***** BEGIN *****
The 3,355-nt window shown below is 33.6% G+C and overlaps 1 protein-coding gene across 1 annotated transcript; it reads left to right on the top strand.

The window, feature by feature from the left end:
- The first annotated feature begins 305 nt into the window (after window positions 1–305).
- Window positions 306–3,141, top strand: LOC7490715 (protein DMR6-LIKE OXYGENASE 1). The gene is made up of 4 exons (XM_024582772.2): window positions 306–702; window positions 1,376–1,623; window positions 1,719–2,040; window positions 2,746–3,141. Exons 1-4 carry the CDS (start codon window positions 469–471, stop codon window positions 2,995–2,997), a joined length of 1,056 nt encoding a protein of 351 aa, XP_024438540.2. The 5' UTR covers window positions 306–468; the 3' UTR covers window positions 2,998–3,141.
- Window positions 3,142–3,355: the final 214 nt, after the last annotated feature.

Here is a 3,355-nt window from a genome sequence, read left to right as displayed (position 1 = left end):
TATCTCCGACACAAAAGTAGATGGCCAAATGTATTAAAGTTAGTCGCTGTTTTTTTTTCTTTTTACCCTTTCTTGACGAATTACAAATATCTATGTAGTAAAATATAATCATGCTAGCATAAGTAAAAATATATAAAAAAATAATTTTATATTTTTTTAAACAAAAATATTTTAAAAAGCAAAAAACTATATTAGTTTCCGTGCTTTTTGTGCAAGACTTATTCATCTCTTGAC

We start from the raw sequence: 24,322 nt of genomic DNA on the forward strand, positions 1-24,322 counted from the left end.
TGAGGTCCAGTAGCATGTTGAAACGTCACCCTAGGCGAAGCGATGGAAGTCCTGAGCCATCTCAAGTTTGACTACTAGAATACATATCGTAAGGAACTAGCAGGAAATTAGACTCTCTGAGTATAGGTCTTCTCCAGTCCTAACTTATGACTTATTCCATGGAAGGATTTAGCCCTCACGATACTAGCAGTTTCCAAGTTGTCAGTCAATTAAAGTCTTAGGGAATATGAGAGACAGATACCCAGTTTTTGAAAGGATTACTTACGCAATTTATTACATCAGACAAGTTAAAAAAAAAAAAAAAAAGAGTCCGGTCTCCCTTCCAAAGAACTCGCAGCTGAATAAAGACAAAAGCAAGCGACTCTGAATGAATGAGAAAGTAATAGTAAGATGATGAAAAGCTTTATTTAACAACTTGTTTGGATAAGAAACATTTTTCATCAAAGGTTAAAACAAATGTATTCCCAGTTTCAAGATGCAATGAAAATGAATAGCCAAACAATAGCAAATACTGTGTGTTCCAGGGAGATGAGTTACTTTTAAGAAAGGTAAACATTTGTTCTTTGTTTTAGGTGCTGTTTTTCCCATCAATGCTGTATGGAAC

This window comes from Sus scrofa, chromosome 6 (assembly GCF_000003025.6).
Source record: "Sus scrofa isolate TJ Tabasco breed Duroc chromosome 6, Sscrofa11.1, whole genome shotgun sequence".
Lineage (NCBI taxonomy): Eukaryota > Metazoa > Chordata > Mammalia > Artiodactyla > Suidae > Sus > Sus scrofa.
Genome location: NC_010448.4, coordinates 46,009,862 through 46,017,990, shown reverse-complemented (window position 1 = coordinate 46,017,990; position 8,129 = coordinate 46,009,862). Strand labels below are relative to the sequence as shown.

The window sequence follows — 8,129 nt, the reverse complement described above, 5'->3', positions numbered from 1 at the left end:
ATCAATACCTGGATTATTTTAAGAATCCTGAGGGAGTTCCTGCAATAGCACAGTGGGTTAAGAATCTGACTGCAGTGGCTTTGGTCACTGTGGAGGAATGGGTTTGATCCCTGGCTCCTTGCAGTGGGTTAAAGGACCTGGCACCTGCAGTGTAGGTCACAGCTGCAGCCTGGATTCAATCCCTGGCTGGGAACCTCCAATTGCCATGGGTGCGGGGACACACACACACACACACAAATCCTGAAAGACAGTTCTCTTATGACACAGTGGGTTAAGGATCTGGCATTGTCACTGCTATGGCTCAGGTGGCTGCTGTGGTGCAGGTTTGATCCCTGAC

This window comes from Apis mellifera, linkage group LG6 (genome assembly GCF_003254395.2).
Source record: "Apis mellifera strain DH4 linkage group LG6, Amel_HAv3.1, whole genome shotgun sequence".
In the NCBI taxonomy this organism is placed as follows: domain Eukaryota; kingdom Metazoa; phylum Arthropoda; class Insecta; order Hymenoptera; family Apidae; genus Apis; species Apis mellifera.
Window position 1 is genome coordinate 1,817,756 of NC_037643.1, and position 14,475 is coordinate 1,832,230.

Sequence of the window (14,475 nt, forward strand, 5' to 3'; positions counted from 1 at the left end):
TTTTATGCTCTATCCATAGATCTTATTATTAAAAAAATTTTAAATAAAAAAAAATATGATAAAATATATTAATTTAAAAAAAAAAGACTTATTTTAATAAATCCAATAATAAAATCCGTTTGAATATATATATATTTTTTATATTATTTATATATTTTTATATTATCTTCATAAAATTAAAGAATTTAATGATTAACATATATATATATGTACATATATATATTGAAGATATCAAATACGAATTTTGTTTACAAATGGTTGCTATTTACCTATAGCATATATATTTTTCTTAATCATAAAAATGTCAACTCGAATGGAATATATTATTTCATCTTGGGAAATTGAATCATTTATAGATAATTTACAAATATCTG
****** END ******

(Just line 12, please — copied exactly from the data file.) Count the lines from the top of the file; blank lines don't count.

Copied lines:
Lineage (NCBI taxonomy): Eukaryota > Metazoa > Chordata > Mammalia > Artiodactyla > Suidae > Sus > Sus scrofa.